Sunday, July 10, 2011

Power Rankings!: Bazooka Joe Raps

Nobody buys Bazooka Joe Gum for the actual gum. It's quite possibly the lowest quality gum available on the market, right below stale gumballs from a machine and Double Bubble. It's like chewing flavored shoe leather and even then the flavor doesn't last more than a minute. No, the only reason anyone would ever willingly purchase Bazooka Joe Gum is because of the sweet comics that accompany it. For over 50 years humorous little vignettes, plus jokey fortune readings, starring everyone's favorite one eyed (I always wondered how he ended up losing an eye at such a young age), blue baseball cap wearing teen protagonist and his ever changing gang of oddball characters have rewarded those willing to purchase a piece.

The success and longevity of the Bazooka Joe comics can be attributed to its many changes over the years to keep up with emerging trends. Through the decades, Bazooka Joe and crew have demonstrated a Madonna-like ability to constantly reinvent themselves; from evolving drawing styles, tweaking fashions, shamelessly co-oping fads, to straight up replacing members of the gang. Sure the eyepatch and cap remained but the modern day Bazooka Joe is a far cry from the moon faced youth of the 50s.

As someone who came of age in the 90s, it's that 90s era Bazooka Joe gang (actually "gang" was replaced by "and Company" due to negative connotations with all the gang violence going on at the time. Hey this was the same decade the the Bullets become the Wizards.) of Bazooka Joe, Metal Dude, Mort, Zena, and Ursula that I'll always associate the comic with. In addition to the hip new 90s cast, the comic creators also co-opted the emerging new genre of "Rap" music by releasing a set of Bazooka Joe "Raps" comics featuring all of the characters laying down some laughably crude rhymes about themselves and their wild gum fueled times together. Of all the comics I read then, these definitely stand out the most prominently in my mind; I'm afraid to admit I can probably recite a couple of these from memory. So given that I've had about 20 years of reflection and hindsight, here are my definitive Bazooka Joe Raps power rankings:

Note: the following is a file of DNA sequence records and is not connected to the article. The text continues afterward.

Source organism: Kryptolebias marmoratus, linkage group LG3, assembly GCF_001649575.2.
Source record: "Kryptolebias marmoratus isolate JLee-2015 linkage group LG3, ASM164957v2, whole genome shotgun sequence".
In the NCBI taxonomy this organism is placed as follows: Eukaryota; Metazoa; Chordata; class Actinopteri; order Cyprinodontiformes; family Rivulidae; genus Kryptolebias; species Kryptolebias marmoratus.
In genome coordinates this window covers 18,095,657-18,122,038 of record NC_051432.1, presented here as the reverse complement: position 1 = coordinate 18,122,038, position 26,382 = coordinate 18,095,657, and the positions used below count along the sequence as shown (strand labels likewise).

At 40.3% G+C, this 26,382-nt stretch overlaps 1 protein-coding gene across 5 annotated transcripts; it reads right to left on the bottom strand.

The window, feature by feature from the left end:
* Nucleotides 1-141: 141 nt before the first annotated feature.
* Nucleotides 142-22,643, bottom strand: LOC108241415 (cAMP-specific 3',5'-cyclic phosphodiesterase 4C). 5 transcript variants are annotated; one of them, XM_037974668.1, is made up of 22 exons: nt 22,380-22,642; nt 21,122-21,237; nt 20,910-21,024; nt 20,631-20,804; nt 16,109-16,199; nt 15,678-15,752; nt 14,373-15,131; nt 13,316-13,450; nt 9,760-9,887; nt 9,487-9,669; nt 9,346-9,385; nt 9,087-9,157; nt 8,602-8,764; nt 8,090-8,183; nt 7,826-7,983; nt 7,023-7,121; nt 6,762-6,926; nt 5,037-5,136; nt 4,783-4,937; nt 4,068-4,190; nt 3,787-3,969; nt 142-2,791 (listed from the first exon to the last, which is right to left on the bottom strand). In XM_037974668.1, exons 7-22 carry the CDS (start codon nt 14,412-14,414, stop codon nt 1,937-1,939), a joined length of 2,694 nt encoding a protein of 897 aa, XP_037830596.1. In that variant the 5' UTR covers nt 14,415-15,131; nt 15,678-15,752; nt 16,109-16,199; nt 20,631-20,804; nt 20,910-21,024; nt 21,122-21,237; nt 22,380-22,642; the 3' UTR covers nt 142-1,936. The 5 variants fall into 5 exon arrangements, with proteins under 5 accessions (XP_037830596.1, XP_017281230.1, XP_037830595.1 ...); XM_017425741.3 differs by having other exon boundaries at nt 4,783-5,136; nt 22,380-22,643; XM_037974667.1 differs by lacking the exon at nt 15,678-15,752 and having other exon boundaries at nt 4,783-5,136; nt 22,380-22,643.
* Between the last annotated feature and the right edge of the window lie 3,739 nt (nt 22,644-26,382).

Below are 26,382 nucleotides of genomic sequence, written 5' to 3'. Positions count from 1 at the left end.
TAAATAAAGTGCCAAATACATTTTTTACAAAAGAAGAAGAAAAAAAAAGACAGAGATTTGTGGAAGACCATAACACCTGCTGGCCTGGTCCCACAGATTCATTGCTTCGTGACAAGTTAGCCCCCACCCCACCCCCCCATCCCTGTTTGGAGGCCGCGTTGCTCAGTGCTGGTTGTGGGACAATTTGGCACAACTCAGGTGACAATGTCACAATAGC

7. Bazooka Joe (#37)
Bazooka Joe may be "extra cool" and the iconic leader of the gang but his rap skills leave much to be desired. Here he's sort of all over the place. He starts with a possible shout out rap about his loving girlfriend Zena and then suddenly he throws in a line about how he likes to prank on people (and yes he actually used the word "jive") only to end with essentially a promotional message to buy Bazooka Joe gum. I guess since he is the namesake of the product he has to plug whenever he can. Overall, the weakest of the Raps.
The fortune was pretty clever. I liked the visual pun of the upside down message; not easy to pull off. Additional points for being a line that could actually be a fortune, some times Bazooka Joe fortunes are merely just punchlines.

6. Bazooka Joe (#15)
The bottom two Raps and they both turn out to be ones by the great Bazooka Joe. While the fact that he is the only character that gets multiple raps does make it more likely that he would be pulling up the rear, it's still a poor showing. Once again, Bazooka is done in by the lack of focus in his lyrics. The image on the left of a football uniform wearing Bazooka with a hockey stick and a basketball is symbolic of his slapdash approach to these Raps (plus, as we all know, the Chicago Bears Shuffling Crew has been the only hip hop artists to successfully merge the disparate elements of sports and rap). I also get the feeling that he's dissing on baseball, since his one positive line about ballplayers is they "pose for cards". Compared to the high praise he heaps on the other 3 sports, it does come off a little insulting. He also once again concludes the Rap with another plug for his gum. Give it a rest, Joe.
Fortune: Some nice word play there. It may be an irreverent pun, but it also has a relevant implied message about the importance of independence and being self reliant.

5. Zena
Our first contribution from a member of Joe's crew. I will give Zena credit, her Raps' themes of gross materialism and conspicuous consumption are a bit ahead of their times for the early 90s. I could totally see Lil' Kim or Nicki Minaj dropping similarly themed lyrics, perhaps with a bit more complexity. Had she stayed on her original topic for the whole rap she would have been ranked higher. However Zena loses significant points for turning her rap into a declaration of love her for beau Bazooka Joe. You can't talk about how bad you are and how much you drop at the mall and then say how all those things are secondary to your love of Bazooka Joe.